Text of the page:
Use Dialectical Behavior Therapy (DBT) GIVE Skills to Get and Keep Important Relationships
By April House, MA, MFT
January 11, 2014
This post is the second of a three-part series about Interpersonal Effectiveness Skills, adapted from Marsha M. Linehan’s book, Skills Training Manual for Treating Borderline Personality Disorder (1993, The Guilford Press, New York, NY).
A few weeks ago in anticipation of the holiday season, we took a closer look at DEARMAN skills . DEARMAN is the DBT Interpersonal Effectiveness acronym for Objectives Effectiveness, or getting one’s objectives, goals, or needs met. This month, I will discuss GIVE skills. GIVE is the DBT acronym for getting and keeping relationships. Maintaining relationships can present a challenge to all of us at times, but for OPI Living and OPI Intensive participants, who have been diagnosed with Borderline Personality Disorder (BPD), building and keeping interpersonal relationships can be particularly difficult. Here are some pointers for using these skills effectively in interpersonal interactions.
G – (be) Gentle
Be considerate. No attacks, threats or judging. Be able to tolerate “No.”
People are a lot more likely to respond positively to gentleness than harshness. Think of how you would prefer to be approached. Ask someone you trust to give you feedback about your tone of voice in different situations they have experienced with you, and be mindful of your facial expressions, posture and body carriage during interactions.
If a person feels threatened, attacked or judged, it is likely that he or she will shut down, attack back or remove himself or herself from the situation. Don’t use shoulds or shouldn’ts, blaming “you” statements, verbal or physical attacks, blatant name-calling or passive aggressiveness. Don’t imply insults with a condescending tone of voice or behavior. Don’t try to manipulate the person, use guilt trips or hold someone hostage by forcing the issue. Don’t threaten to harm or kill yourself, or threaten to damage property or withhold your friendship if you don’t get your way.
Everyone has the right to say no. Tolerate a “No” to requests and stay in a discussion even if it becomes difficult or painful, and make a graceful exit when the conversation has ended.
I – (act) Interested
Act interested in what the other person has to say and focus on staying in the moment.
Really listen to what the other person is saying. Pay attention, and avoid the temptation to be thinking about and preparing what you want to say while the other person is still talking. Don’t interrupt or talk over the other person. Maintain eye contact and ask questions to show genuine interest or concern in the opinion, feeling or idea they are sharing. Maintain open body language and use non-verbal communication to convey interest, such as nodding your head or leaning in toward the person. Don’t change the topic of conversation abruptly. Avoid the temptation to fill silence or only talk about yourself or your own interests; make space for the other person in the conversation.
If the person wishes to have a particular discussion at a later time, be sensitive to this request and respect the other person’s boundaries. Have patience. Be understanding and try to see the situation from the other person’s perspective.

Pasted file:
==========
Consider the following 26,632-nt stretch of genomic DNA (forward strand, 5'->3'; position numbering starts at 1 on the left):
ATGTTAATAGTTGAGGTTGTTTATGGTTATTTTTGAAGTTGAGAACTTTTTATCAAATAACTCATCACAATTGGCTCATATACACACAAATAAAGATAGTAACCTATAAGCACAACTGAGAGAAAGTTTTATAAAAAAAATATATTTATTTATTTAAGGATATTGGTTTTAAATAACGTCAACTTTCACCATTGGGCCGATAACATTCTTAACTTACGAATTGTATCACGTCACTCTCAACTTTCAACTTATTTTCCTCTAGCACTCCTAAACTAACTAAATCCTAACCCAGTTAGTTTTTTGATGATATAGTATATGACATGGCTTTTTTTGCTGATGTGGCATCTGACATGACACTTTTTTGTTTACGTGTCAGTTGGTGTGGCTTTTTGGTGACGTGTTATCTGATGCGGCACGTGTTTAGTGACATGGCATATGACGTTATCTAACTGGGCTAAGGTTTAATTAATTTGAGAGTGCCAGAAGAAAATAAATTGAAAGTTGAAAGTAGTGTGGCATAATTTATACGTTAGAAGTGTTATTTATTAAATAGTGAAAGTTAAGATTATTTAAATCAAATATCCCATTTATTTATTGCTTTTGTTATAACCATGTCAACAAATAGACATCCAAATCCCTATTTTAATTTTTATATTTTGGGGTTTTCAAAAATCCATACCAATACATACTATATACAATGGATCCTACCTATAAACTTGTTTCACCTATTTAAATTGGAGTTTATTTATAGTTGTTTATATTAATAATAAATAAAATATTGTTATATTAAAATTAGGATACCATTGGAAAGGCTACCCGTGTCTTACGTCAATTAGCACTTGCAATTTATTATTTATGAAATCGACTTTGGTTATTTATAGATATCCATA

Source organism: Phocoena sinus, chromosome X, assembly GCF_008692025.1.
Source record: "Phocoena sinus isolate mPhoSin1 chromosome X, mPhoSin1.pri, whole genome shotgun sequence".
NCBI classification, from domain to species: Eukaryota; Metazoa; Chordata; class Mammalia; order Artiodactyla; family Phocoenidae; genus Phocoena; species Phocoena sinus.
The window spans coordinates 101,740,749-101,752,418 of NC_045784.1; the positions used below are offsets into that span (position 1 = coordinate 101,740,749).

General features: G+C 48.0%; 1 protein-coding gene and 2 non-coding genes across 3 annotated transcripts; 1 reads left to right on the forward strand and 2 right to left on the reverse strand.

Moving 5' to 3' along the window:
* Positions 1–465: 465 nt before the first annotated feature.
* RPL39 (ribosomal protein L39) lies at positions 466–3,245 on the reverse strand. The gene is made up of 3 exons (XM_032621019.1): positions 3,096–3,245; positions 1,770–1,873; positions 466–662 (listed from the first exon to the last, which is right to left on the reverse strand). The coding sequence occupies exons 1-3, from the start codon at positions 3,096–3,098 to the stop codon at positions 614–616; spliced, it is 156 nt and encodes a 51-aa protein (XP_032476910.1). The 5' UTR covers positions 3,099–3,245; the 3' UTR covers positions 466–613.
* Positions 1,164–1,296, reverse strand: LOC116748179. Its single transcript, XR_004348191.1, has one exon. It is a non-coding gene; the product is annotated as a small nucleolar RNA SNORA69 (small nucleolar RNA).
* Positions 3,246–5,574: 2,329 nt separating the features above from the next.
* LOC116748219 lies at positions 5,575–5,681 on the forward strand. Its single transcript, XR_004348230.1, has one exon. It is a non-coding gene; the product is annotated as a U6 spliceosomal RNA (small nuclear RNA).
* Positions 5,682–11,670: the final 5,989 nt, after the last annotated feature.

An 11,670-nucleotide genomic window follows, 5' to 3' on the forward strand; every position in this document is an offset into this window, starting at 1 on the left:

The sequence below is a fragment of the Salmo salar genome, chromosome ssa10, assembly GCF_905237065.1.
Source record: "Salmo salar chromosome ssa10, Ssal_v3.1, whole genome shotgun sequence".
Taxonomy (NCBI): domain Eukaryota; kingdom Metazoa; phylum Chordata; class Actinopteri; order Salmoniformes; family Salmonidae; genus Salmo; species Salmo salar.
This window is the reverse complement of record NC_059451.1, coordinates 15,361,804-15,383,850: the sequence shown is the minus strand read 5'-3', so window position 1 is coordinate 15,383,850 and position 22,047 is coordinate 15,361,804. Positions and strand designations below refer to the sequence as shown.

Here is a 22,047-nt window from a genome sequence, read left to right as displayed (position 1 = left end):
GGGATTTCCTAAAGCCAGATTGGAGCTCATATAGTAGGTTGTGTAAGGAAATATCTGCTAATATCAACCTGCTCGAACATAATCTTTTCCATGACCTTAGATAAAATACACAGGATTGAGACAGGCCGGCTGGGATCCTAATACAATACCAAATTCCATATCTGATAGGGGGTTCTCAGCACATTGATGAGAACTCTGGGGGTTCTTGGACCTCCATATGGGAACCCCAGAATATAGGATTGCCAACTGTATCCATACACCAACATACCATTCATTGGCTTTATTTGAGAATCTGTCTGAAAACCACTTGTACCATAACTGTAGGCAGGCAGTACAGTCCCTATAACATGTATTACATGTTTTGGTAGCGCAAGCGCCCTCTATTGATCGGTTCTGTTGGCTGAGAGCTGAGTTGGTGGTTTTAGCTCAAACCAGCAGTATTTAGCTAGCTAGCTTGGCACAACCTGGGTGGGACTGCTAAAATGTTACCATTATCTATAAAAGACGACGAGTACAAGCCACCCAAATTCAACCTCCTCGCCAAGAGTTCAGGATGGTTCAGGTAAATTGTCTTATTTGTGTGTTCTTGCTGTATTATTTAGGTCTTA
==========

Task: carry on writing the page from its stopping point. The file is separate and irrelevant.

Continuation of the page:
V – Validate
Acknowledge the other person’s problems, feelings, desires or opinions. Be nonjudgmental out loud.
Validate the other person’s feelings, wants, opinions or difficulties. “I can see that this is difficult for you,” or “I totally understand how you feel,” or “I can really see that this subject is very important to you.”
See if you can determine what part of your request the other person does not like or is not comfortable with, then acknowledge his or her feelings or problems. “I know that you are extremely busy, but….”
This skill is one of the most important for affecting the quality of relationships! Validating another person’s feelings can go a long way because it feels good to be heard and understood. Even when there is no conflict, this is an important interpersonal skill to practice often.
E – (use an) Easy Manner
A smile and a little humor can help set a calm tone or help to reduce tension in many situations. A light-hearted attitude can help to ease along a conversation. Try softening your approach instead of using a “hard sell.” Don’t make demands, harass or nag. Try including a sincere compliment or a giving a little special attention to the person.
Keep in mind that GIVE skills can help make even the most difficult situations more tolerable. For example, when setting a boundary or standing up for yourself, you may have to find a way to be okay with the other person feeling sad, angry or disappointed.
Maintaining relationships can be tough at times, but if you empower yourself by building mastery in DBT Interpersonal Effectiveness skills, you can approach the most difficult conversations with confidence.
DBT Bonus Tips For Post-Holiday Success
Always be mindful to practice Emotion Regulation skills. PLEASE MASTER…skills for reducing vulnerability to Emotion Mind. If you are irritable due to feeling tired, or cranky because you have not eaten regularly, maneuvering interpersonal situations can be trickier.
Don’t hesitate to ask for a break from a really difficult conversation. Take a brief walk or step away from the conversation to take a few deep breaths or use grounding skills. Then return to the conversation at an agreed upon time. Most importantly, communicate to the other person and be in agreement about what the plan is for continuing the conversation. Don’t just walk away without saying anything and leave them wondering what happened!
Take time to balance thoughts and formulate an effective, thoughtful response rather than allow yourself to feel pressured to respond right away and say something you may regret.